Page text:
Can I have an oral surgery with heart conditions?
Ischemic heart disease, Hypertension, Dysrhythmias, Stroke, and Infective Endocarditis are some of the most commonly occurring cardiovascular conditions. The question of whether a person with a heart condition can have oral surgery is quite common. However, there is no straightforward way of answering this question.
It is recommended that you wait for at least 6 months after an episode of stroke or infarction to undergo an elective surgery procedure. A patient must be healthy and under proper medications to undergo oral surgery. If emergency surgery is needed, a patient with a heart condition can undergo oral surgery with due consent of the treating physician, and the oral surgeon, in such cases, will undertake certain special precautions.
Other conditions like high blood pressure may also contraindicate oral surgery. However, proper treatment and lowering of blood pressure will make oral surgery possible in the near future without risks.
If you have a prosthetic valve or have been diagnosed with infective endocarditis, you will be put on a prophylactic antibiotic course before oral surgery. This is because the bacteria from your mouth may enter the bloodstream during surgery.
Why do I need to take medications before oral surgery?
You will be asked to continue your medications strictly if you are on medications for high blood pressure, angina, MI, stroke, or any other heart condition. Ensuring your heart condition is under proper control is key to ensuring your oral surgery is uneventful, and you have a seamless recovery.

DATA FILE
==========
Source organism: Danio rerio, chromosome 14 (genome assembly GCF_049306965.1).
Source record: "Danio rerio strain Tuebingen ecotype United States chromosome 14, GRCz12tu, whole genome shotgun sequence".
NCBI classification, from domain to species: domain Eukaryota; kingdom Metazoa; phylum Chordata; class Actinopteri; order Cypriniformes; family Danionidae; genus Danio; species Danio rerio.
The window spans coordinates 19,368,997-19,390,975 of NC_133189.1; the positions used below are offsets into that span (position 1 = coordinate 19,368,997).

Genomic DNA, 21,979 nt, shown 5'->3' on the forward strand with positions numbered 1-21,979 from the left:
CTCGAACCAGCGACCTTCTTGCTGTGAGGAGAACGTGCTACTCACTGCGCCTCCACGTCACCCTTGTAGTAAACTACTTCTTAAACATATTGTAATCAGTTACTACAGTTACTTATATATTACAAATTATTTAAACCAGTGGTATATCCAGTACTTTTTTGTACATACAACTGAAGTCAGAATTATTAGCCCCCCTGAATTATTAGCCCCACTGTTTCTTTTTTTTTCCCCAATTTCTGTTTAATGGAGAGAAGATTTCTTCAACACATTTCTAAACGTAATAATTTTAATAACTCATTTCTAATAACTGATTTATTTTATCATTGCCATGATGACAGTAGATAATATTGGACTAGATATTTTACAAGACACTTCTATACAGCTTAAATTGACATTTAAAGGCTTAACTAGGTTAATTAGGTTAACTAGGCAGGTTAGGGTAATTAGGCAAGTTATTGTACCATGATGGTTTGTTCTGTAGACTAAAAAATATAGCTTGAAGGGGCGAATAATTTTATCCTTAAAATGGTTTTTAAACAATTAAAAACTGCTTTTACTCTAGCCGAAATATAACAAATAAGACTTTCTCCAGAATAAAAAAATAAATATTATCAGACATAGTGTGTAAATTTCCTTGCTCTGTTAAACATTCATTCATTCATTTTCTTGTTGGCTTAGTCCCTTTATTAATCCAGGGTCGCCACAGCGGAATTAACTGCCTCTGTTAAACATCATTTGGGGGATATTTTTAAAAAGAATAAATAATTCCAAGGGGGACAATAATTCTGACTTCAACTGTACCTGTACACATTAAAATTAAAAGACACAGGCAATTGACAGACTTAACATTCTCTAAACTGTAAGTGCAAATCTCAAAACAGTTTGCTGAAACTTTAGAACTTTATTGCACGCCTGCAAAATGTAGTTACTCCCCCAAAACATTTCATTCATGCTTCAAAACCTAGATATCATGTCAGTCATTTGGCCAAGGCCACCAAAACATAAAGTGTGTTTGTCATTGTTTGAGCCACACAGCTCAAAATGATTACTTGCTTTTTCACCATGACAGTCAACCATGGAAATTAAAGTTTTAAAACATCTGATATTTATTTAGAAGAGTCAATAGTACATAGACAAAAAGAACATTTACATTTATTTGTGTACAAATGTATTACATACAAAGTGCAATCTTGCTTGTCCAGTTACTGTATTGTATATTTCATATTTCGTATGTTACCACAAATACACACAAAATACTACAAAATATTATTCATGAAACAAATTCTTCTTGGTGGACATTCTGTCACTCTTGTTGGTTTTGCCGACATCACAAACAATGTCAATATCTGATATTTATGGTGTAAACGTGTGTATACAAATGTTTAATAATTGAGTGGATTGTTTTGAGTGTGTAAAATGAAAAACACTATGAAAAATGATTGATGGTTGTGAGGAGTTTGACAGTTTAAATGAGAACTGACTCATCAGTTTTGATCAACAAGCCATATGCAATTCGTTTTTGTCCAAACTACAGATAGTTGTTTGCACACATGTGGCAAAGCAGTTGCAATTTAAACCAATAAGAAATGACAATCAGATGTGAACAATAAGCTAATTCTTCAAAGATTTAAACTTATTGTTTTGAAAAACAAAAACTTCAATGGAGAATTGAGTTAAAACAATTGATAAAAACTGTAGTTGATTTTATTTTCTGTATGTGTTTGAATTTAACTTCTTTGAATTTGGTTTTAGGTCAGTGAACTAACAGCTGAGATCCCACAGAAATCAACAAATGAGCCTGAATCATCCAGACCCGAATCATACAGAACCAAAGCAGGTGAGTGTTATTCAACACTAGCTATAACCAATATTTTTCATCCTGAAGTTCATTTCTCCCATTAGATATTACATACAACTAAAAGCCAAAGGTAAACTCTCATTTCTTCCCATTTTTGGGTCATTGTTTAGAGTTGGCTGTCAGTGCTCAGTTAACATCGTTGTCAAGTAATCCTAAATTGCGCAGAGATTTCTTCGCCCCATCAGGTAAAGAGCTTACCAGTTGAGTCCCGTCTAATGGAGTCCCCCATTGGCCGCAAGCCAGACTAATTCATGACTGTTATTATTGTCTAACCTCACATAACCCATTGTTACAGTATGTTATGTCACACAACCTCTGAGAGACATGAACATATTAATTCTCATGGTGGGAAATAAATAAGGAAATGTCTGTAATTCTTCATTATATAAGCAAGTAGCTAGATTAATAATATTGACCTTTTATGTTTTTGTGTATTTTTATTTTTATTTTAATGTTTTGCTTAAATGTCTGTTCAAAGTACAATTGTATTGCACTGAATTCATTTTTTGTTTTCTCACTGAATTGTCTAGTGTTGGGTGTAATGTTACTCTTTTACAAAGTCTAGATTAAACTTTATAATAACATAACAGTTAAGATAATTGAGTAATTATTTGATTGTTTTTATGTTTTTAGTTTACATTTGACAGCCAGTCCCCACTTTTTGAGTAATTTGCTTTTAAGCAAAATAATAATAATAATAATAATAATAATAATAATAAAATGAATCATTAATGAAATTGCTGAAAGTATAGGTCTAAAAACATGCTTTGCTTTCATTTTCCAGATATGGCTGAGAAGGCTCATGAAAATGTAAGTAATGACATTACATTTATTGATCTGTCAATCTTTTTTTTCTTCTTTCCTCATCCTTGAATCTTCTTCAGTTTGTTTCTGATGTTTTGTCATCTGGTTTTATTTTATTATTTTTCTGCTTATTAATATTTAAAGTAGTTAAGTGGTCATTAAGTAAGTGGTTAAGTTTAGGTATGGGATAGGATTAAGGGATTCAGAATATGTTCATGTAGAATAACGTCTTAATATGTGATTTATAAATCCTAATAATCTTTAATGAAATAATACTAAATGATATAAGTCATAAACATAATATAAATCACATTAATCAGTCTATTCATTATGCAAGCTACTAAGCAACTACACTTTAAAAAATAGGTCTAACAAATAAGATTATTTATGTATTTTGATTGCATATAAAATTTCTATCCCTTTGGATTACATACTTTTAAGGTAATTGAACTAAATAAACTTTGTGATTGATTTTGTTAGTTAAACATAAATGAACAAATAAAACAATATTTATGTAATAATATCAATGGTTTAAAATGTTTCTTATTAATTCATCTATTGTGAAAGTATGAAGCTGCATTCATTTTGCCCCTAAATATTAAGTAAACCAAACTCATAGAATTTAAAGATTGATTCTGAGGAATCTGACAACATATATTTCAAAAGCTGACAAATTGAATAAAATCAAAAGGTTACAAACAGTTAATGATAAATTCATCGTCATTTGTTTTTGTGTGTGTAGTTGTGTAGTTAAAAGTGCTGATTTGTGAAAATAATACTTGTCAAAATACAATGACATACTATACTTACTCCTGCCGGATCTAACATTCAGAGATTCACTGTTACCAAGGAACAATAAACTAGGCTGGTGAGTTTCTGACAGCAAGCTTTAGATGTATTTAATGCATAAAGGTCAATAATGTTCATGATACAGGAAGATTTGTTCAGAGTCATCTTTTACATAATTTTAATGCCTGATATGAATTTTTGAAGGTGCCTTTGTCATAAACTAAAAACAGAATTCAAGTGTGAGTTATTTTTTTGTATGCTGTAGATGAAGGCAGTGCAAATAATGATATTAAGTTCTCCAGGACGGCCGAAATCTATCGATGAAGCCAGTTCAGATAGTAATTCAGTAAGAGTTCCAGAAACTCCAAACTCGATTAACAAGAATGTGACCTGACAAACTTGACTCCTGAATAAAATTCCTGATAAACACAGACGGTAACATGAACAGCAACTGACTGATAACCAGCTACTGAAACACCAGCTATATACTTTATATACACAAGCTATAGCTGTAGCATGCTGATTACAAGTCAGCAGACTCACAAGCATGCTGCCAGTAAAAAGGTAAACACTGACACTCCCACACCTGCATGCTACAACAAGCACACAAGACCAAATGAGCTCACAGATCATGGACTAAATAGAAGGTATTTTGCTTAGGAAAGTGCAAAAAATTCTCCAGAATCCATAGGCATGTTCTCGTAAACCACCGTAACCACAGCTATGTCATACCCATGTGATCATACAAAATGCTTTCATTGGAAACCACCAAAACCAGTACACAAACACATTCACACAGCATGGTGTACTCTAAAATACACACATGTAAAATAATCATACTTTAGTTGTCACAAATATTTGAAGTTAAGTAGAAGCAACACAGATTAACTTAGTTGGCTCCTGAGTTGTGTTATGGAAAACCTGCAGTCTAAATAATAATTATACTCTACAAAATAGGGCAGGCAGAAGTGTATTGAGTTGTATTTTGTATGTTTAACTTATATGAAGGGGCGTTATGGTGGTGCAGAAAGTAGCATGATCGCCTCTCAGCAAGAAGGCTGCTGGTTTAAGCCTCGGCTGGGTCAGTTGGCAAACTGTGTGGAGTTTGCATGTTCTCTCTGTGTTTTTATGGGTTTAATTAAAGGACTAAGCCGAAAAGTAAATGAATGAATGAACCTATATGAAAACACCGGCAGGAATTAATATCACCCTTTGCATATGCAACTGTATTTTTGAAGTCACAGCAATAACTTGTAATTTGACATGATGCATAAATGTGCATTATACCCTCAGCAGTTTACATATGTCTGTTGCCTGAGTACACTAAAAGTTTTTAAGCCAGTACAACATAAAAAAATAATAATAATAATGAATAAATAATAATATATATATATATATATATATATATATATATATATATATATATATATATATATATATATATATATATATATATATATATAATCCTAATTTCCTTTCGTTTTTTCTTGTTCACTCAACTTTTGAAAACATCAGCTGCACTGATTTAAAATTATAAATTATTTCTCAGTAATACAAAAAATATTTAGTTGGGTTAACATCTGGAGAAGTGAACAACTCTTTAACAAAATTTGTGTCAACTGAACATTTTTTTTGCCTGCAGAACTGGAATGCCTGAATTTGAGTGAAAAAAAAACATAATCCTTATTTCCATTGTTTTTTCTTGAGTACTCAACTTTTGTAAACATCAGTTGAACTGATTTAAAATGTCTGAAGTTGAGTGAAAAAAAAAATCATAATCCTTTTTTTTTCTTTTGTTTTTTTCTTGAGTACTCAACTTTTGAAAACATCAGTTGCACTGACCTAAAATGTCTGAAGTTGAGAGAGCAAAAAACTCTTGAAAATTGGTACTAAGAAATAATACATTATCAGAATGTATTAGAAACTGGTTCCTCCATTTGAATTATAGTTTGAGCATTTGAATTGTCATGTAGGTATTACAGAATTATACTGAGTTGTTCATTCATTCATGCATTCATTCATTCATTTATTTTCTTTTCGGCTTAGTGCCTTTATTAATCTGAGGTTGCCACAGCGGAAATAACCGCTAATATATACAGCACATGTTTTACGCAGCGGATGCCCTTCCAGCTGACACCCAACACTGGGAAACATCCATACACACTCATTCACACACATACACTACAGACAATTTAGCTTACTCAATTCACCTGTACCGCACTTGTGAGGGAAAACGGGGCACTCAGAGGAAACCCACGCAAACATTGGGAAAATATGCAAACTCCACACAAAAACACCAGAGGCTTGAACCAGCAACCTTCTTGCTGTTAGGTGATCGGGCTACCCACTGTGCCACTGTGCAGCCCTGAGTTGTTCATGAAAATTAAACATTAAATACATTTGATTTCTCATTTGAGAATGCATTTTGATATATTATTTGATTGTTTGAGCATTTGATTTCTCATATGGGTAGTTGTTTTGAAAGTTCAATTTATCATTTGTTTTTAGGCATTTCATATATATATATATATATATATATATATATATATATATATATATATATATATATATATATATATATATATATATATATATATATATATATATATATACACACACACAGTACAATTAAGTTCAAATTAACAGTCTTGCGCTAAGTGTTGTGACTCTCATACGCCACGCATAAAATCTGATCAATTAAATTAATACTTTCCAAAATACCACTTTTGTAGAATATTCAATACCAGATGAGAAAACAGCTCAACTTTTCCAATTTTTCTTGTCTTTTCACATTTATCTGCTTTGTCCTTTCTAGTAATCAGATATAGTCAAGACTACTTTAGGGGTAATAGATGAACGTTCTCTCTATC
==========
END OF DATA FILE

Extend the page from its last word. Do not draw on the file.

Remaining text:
Your oral surgeon in Phoenix, AZ, may also contact your treating physician to obtain medical clearance before suggesting you a surgical procedure. Regular procedures such as single tooth extractions may be carried out without any problems; however, for a more invasive procedure, medical consent becomes mandatory. Your systemic health guides your recovery and how you handle surgery's stress. Therefore, please make sure you are taking your medications in prescribed doses regularly, especially before oral surgery, if otherwise indicated.
Can I go under general anesthesia with heart conditions?
Most oral and maxillofacial surgeries are invasive. These procedures cannot be carried out under local anesthesia—for example, surgeries to fix jaw fractures or removal of any oral cyst or tumor. Therefore, general anesthesia is utilized for such surgeries, which puts you to sleep.
For most patients with a heart condition, general anesthesia can be used without any problems. The anesthetist will adjust the dosages accordingly. You may also be sent to your physician for treatment of the underlying condition and also for approval.
So, the next time you make an appointment with us at Phoenix Oral and Facial Surgery. We are fully equipped to handle any cardiac emergency. All you need to do is to let us know about any of your heart conditions prior to your appointment. For any more questions, please reach out to us. Our team of excellent professionals is here to assist you.